Hot Water Music’s Jason Black
The bassist on ill-fated frat parties, paying off Mexican police, and the future of the band
More Gotta Start Somewhere
No matter how successful entertainers become, they’ll inevitably always remember the first gig—whether it was disastrous, wonderful, or absurdly strange. Gotta Start Somewhere embraces these nostalgic moments by asking established entertainers to retell the first time they ever graced a stage. In this edition, The A.V. Club caught up with bassist Jason Black of the seminal Gainesville, Florida band Hot Water Music. The on-again, off-again post-hardcore group will perform a rare show Sunday, May 22 at Turner Hall.
Jason Black: My first musical experience was terrifying. And it’s even more terrifying now, having grown up and gotten perspective on it, but it’s endearing and heartwarming at the same time. When I was young enough to not have a say in whether or not I was going to church, my mom convinced me to sing a song with her. I had to have been about four years old, so the fact that I remember it means it had to have been absolutely horrifying. I don’t even think I got through the whole thing.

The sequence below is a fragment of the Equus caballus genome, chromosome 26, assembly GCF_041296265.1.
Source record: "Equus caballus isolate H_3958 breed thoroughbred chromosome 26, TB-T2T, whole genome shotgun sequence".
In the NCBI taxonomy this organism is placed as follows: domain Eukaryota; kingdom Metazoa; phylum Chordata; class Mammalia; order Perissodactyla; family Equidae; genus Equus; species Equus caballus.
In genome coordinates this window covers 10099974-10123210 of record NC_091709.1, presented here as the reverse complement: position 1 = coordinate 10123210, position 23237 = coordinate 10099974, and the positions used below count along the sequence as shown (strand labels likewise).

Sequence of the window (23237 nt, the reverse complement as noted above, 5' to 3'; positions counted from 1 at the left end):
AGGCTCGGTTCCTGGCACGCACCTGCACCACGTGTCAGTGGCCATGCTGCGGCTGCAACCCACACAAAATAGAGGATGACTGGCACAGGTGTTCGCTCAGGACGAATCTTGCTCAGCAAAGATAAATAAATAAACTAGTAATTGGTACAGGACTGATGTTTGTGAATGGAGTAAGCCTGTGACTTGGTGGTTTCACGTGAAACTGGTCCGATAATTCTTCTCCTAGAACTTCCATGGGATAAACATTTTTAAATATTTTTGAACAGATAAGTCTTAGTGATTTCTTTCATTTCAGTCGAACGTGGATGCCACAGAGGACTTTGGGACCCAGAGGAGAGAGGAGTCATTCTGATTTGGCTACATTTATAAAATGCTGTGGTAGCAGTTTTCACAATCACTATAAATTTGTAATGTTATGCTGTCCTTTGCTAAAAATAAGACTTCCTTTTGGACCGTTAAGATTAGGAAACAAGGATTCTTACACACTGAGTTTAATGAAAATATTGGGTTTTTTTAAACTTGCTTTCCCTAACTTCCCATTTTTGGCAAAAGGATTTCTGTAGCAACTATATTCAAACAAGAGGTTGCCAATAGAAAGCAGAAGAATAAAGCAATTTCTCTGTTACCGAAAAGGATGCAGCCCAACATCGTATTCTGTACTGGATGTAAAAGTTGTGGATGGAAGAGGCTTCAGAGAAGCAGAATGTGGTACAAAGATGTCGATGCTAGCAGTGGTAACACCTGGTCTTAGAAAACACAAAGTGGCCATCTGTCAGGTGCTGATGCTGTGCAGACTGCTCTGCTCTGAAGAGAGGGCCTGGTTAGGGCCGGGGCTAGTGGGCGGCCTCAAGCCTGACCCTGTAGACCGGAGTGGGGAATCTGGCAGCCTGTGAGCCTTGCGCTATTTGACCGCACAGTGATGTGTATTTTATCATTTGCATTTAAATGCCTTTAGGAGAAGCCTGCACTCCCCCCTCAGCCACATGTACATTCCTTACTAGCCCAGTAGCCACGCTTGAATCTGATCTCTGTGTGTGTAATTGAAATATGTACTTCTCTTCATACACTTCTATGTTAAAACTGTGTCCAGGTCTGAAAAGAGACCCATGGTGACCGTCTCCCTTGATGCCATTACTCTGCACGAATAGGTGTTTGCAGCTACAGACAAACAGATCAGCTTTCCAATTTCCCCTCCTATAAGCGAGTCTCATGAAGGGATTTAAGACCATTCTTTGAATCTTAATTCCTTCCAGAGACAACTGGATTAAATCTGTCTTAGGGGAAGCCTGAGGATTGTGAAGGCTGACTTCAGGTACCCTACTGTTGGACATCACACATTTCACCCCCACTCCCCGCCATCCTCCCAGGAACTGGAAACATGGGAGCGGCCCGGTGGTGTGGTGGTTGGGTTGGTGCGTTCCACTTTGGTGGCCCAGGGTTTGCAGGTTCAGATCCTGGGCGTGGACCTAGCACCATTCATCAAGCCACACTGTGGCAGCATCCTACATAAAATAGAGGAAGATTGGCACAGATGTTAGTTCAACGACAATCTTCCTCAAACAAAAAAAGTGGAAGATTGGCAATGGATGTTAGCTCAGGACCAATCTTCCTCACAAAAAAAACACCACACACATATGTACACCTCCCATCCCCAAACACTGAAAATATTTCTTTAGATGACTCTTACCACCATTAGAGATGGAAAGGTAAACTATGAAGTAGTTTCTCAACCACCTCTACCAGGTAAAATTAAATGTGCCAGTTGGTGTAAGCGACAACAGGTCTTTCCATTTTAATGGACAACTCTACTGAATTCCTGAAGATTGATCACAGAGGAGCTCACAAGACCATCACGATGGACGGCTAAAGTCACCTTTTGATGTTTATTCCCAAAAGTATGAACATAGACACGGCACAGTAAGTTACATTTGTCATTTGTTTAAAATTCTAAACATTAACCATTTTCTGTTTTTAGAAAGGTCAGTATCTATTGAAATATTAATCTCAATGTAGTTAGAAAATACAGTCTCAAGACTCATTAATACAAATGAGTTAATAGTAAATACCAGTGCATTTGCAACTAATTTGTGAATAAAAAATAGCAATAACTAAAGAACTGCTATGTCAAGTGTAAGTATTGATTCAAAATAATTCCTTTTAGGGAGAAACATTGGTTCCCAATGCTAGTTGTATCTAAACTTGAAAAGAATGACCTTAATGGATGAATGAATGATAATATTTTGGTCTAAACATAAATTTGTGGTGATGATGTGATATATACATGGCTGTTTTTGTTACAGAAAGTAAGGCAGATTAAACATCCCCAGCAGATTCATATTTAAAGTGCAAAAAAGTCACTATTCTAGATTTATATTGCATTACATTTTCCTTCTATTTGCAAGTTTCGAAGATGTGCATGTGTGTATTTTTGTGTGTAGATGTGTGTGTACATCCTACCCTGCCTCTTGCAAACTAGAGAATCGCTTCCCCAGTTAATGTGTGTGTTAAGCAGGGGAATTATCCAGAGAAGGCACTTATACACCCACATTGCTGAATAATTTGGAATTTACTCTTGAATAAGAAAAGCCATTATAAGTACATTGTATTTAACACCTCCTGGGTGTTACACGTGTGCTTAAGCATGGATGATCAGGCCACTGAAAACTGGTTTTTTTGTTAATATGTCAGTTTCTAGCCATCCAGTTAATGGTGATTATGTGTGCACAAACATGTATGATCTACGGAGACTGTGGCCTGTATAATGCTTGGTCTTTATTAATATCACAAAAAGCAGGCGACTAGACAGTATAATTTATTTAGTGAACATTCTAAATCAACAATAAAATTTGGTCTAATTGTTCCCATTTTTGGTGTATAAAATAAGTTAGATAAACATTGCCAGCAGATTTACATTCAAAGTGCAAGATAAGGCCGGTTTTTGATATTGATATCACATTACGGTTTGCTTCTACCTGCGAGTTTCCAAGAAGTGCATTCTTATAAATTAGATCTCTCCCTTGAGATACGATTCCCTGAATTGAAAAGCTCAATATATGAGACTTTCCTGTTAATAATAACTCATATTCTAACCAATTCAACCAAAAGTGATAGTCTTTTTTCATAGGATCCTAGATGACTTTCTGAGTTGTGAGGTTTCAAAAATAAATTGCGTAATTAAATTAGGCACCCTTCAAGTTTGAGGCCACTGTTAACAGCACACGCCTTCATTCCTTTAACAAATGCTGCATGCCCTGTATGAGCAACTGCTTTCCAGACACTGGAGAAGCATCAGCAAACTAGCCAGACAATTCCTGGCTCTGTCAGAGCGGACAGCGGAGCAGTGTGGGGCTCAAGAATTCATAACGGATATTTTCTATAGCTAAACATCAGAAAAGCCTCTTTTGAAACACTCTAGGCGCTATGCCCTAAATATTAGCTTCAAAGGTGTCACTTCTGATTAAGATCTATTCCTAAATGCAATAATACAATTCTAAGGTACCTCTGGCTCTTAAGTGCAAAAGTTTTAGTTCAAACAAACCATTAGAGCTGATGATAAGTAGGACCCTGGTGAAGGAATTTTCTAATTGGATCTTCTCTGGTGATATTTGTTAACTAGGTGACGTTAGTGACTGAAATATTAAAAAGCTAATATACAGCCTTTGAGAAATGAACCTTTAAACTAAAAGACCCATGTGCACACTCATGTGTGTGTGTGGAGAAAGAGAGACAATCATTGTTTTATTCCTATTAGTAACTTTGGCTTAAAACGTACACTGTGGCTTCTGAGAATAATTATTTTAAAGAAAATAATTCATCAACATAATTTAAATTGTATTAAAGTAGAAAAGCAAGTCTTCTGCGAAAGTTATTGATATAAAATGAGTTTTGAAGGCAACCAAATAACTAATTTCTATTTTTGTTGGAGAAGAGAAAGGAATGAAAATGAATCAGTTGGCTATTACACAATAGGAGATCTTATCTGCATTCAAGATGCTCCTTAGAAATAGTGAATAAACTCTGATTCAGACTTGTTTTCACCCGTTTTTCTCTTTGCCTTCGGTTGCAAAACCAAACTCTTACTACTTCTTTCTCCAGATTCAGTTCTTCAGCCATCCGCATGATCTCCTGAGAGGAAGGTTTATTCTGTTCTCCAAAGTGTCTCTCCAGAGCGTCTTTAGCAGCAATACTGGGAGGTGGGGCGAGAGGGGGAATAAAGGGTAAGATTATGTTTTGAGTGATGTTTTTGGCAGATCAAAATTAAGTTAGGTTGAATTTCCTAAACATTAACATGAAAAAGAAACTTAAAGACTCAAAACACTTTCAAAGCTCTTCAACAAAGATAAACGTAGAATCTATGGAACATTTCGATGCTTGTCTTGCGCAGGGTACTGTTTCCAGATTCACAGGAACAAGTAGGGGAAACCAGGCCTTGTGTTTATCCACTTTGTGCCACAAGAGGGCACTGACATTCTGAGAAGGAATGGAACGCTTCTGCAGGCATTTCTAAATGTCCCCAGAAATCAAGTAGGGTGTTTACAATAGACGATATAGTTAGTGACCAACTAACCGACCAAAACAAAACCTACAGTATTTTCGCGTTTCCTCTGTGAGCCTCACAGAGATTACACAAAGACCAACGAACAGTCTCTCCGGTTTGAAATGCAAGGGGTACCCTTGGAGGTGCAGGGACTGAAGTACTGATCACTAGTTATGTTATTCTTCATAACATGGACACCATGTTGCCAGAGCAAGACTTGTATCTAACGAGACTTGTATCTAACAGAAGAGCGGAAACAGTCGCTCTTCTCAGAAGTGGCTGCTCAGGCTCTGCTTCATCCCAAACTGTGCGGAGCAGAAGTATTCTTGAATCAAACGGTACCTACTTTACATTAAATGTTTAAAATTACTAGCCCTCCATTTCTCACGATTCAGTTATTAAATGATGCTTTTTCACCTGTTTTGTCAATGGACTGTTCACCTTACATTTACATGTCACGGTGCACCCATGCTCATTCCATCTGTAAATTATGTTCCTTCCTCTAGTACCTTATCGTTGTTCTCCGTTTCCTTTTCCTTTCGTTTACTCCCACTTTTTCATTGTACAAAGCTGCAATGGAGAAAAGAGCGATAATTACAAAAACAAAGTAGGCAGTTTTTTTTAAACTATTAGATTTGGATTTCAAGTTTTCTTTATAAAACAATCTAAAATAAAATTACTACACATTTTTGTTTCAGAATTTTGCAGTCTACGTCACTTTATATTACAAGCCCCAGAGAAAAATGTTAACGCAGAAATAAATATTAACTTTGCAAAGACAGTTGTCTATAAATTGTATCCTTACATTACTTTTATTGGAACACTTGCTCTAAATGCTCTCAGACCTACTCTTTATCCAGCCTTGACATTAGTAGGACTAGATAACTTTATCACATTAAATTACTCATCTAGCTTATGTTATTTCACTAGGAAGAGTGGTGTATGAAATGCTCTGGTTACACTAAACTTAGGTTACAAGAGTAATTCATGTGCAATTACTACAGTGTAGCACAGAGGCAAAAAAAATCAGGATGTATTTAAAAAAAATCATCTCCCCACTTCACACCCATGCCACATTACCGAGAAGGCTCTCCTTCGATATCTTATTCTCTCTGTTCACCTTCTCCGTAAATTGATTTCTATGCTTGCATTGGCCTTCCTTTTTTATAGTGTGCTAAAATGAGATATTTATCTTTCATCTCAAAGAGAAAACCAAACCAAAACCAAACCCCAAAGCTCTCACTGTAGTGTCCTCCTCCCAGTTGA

The A.V. Club: Do you remember the song?
JB: I’m going to go out on a limb and say it was “Go Tell It On The Mountain.”
AVC: What about the first time you had to perform outside of church?
JB: It would have been in middle school, performing with the orchestra. It wasn’t as terrifying, because it was in a large group instead of just me and my mom. The high school that [HWM drummer] George [Rebelo] and I both went to had a performing arts program, and we had to do a solo performance. Each quarter, we would have to come up with a whole routine. We’d have to perform that in front of the class, and if you did well, you’d have to go to an organized event that all the parents could come to. And that was pretty nerve-racking—just standing up there, playing music that’s focused on your own instrument as opposed to a big wall of noise that you can hide behind.